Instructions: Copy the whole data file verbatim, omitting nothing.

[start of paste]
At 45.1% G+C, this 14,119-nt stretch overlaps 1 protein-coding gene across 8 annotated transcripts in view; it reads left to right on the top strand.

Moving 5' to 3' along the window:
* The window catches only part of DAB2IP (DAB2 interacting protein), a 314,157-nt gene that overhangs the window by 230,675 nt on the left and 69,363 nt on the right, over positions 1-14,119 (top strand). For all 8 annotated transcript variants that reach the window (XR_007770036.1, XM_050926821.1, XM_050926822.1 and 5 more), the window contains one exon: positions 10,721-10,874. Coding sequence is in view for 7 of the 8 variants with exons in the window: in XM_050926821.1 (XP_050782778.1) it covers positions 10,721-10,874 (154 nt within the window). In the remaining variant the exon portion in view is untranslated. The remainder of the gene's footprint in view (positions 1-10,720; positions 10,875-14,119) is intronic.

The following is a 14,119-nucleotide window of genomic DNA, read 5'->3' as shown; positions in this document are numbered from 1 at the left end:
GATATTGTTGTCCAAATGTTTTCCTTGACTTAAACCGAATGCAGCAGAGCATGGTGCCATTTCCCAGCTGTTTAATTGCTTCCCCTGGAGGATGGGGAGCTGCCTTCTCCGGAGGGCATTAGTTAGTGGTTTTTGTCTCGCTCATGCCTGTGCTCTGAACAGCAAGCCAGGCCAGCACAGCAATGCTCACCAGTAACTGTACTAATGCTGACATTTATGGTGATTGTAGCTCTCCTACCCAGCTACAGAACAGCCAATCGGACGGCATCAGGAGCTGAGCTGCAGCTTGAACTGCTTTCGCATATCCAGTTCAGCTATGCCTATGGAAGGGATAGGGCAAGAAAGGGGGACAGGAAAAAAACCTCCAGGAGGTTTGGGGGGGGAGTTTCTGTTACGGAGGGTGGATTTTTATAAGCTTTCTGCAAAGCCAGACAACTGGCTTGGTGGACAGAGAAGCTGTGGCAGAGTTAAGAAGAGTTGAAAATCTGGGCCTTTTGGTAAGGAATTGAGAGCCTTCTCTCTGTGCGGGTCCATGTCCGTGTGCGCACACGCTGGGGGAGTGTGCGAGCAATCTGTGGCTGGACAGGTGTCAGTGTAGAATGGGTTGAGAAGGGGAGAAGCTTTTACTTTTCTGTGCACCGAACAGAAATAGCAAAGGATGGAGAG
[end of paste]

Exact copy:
At 45.1% G+C, this 14,119-nt stretch overlaps 1 protein-coding gene across 8 annotated transcripts in view; it reads left to right on the top strand.

Moving 5' to 3' along the window:
* The window catches only part of DAB2IP (DAB2 interacting protein), a 314,157-nt gene that overhangs the window by 230,675 nt on the left and 69,363 nt on the right, over positions 1-14,119 (top strand). For all 8 annotated transcript variants that reach the window (XR_007770036.1, XM_050926821.1, XM_050926822.1 and 5 more), the window contains one exon: positions 10,721-10,874. Coding sequence is in view for 7 of the 8 variants with exons in the window: in XM_050926821.1 (XP_050782778.1) it covers positions 10,721-10,874 (154 nt within the window). In the remaining variant the exon portion in view is untranslated. The remainder of the gene's footprint in view (positions 1-10,720; positions 10,875-14,119) is intronic.

The following is a 14,119-nucleotide window of genomic DNA, read 5'->3' as shown; positions in this document are numbered from 1 at the left end:
GATATTGTTGTCCAAATGTTTTCCTTGACTTAAACCGAATGCAGCAGAGCATGGTGCCATTTCCCAGCTGTTTAATTGCTTCCCCTGGAGGATGGGGAGCTGCCTTCTCCGGAGGGCATTAGTTAGTGGTTTTTGTCTCGCTCATGCCTGTGCTCTGAACAGCAAGCCAGGCCAGCACAGCAATGCTCACCAGTAACTGTACTAATGCTGACATTTATGGTGATTGTAGCTCTCCTACCCAGCTACAGAACAGCCAATCGGACGGCATCAGGAGCTGAGCTGCAGCTTGAACTGCTTTCGCATATCCAGTTCAGCTATGCCTATGGAAGGGATAGGGCAAGAAAGGGGGACAGGAAAAAAACCTCCAGGAGGTTTGGGGGGGGAGTTTCTGTTACGGAGGGTGGATTTTTATAAGCTTTCTGCAAAGCCAGACAACTGGCTTGGTGGACAGAGAAGCTGTGGCAGAGTTAAGAAGAGTTGAAAATCTGGGCCTTTTGGTAAGGAATTGAGAGCCTTCTCTCTGTGCGGGTCCATGTCCGTGTGCGCACACGCTGGGGGAGTGTGCGAGCAATCTGTGGCTGGACAGGTGTCAGTGTAGAATGGGTTGAGAAGGGGAGAAGCTTTTACTTTTCTGTGCACCGAACAGAAATAGCAAAGGATGGAGAG